Not crooked thoughts in my estimation. It IS a mystery of faith and that is why when certain of the disciples stopped walking with him after the bread of life discourse, he said what he said about the flesh, not his, but looking with the eyes of flesh and not the eyes of faith. Their thoughts were carnal and they were right because Christ did not mince words about eating his flesh and drinking his blood, but their carnal eyes could not perceive that Christ was/is able to give us his flesh and blood to drink unto the consummation of the world in the form of bread and wine. That is a mystery of faith that defies all human (fleshy) understanding but it is the Truth.

Anonymous said...

The typical Lutheran snarky response to this article is, of course, “And Philipp Melanchthon continues to roll in his grave.” Yet this misses the point. Pastor Peters can speak of a Western liturgical tradition that he would like the LCMS to adopt more and more of. Why exactly? The carefully chosen words are in a denominational sense unique to Roman Catholicism. There is no Western liturgical tradition of these words of the canon of the Mass in Protestantism of any stripe. So implicit in this viewpoint is that the visible traditions of Rome are a sort of more authentic benchmark for true Christian liturgical practice. This is a type of restorationism. Restorationism is a hallmark of phases of the 19th and 20th centuries when doubt in the church itself is prevalent. The 19th century was responding to rationalism and attacks on the authority of God’s Word itself. The 20th century saw much angst among Protestants about being sectarian, which led to a strong ecumenical and liturgical push for uniformity and fellowship. Our own age continues to anguish over inclusion and acceptance of all.

Luther’s liturgical excisions, particularly in the canon of the Mass, can be cheerfully reversed one by one, under two propositions. One is adiaphora. The other is the charge that it sets the Lutheran Church up as an exclusive visible church, which is highly offensive today. Luther believed that neither the Catholics nor sacramentarians had the true Mass in their churches. The Roman view in particular is described as “the greatest abomination” in the Smalcald Articles. Our liturgical enthusiasts dismiss such confessional divisiveness, choosing instead to focus on the restorationist continuity with the Western liturgical tradition. What is the goal? Essentially a revision of worship in Lutheranism from the assembly gathered to hear God’s Word and responding in prayer and praise (Luther, Torgau sermon), to the assembly gathered to celebrate the ageless liturgy in unity of the catholic faith from Christ’s ascension to his coming again. While this sounds spiritual, it is in fact substituting “traditions of men” for the Word of God itself.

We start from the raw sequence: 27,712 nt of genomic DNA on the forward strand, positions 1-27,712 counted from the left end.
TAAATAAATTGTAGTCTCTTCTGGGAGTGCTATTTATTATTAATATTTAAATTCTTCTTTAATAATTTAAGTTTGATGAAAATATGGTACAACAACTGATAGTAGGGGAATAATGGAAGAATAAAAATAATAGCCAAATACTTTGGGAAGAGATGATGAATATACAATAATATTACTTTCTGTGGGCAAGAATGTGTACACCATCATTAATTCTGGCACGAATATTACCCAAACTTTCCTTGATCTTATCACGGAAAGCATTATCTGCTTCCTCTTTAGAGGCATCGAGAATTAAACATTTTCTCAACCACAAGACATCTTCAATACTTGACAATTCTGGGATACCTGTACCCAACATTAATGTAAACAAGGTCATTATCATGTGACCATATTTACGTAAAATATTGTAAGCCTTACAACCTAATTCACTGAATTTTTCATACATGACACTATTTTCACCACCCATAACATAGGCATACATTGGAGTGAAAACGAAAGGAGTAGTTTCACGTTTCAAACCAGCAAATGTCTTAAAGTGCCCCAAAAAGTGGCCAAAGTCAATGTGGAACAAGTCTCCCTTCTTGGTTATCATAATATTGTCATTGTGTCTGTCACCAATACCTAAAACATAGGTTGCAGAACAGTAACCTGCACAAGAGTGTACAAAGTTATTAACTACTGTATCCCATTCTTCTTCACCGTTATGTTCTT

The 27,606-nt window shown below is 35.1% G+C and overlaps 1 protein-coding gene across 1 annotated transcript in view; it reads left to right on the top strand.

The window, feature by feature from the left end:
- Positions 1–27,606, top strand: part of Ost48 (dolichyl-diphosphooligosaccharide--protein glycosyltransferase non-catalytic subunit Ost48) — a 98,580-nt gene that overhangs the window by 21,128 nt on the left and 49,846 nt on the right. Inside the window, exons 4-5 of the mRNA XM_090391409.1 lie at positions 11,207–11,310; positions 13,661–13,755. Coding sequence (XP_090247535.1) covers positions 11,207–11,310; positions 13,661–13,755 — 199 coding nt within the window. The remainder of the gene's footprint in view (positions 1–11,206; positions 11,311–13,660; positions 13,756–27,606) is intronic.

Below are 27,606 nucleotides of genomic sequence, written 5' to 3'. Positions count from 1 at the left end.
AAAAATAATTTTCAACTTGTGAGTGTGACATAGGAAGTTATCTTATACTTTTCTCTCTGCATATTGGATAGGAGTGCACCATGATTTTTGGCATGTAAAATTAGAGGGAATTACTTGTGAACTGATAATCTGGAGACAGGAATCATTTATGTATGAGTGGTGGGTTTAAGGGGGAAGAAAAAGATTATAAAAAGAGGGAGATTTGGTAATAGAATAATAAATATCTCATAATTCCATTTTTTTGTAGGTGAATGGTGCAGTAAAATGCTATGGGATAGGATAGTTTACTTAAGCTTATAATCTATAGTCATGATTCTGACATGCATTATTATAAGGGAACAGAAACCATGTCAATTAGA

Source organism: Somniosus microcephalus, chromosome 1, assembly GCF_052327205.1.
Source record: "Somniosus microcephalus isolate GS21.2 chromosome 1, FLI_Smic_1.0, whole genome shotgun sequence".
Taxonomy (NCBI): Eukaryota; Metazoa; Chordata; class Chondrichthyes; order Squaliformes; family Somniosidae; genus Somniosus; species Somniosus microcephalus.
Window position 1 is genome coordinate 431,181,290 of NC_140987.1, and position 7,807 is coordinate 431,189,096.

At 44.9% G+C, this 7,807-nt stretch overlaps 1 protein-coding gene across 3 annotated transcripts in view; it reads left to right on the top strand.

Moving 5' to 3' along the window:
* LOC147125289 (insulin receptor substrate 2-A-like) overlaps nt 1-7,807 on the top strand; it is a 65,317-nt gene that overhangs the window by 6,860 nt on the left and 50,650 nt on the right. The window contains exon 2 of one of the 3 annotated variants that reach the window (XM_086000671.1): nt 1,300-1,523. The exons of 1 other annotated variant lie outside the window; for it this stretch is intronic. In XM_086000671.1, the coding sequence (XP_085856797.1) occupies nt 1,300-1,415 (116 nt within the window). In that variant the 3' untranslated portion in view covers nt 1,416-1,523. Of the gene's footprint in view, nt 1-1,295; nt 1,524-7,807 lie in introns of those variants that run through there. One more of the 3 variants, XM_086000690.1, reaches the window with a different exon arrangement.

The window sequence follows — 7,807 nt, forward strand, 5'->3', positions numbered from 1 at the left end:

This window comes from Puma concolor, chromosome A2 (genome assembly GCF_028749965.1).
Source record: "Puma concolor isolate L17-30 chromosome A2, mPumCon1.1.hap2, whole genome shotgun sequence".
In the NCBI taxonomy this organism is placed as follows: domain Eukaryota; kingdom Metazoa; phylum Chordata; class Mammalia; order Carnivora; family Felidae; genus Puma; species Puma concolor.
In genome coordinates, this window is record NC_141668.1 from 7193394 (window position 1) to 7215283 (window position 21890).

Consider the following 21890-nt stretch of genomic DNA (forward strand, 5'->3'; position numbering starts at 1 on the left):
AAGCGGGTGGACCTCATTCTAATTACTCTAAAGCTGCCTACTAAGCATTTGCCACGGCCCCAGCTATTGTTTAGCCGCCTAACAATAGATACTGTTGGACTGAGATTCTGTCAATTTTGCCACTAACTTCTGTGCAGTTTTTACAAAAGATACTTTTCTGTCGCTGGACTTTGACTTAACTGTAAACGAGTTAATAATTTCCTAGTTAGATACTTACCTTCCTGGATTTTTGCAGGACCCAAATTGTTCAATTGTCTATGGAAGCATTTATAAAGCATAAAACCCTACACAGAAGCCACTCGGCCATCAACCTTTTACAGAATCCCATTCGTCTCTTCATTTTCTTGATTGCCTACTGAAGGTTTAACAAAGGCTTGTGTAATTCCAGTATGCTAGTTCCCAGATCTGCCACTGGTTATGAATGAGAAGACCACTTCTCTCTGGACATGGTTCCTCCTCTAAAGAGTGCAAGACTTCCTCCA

Lutherans should not be made to feel ashamed for holding to Lutheran liturgical traditions. Or be told that we need to conform our worship to the Roman Mass. After all, in the Augsburg Confession, we state:

“Also they teach that one holy Church is to continue forever. The Church is the congregation of saints, in which the Gospel is rightly taught and the Sacraments are rightly administered.

2] And to the true unity of the Church it is enough to agree concerning the doctrine of the Gospel and 3] the administration of the Sacraments. Nor is it necessary that human traditions, that is, rites or ceremonies, instituted by men, should be everywhere alike. 4] As Paul says: One faith, one Baptism, one God and Father of all, etc. Eph. 4:5-6.”

Anonymous said...

Or do you not prefer the conclusion to the Augsburg Confession:

Only those things have been recounted whereof we thought that it was necessary to speak, in order that it might be understood that in doctrine and ceremonies nothing has been received on our part against Scripture or the Church Catholic. For it is manifest that we have taken most diligent care that no new and ungodly doctrine should creep into our churches.

Daniel G. said...


Are you saying that it is not a mystery of faith? I do not see how that is contradictory to the plain sense of Scripture when it comes to the real presence.

Anonymous said...

Anonymous #2

You might find this paper interesting regarding how Lutherans implemented “nothing has been received on our part against Scripture or the Church Catholic.” This included an exhortation. This did not include eucharistic prayers, the inaudible words of consecration, or the canon of the Mass.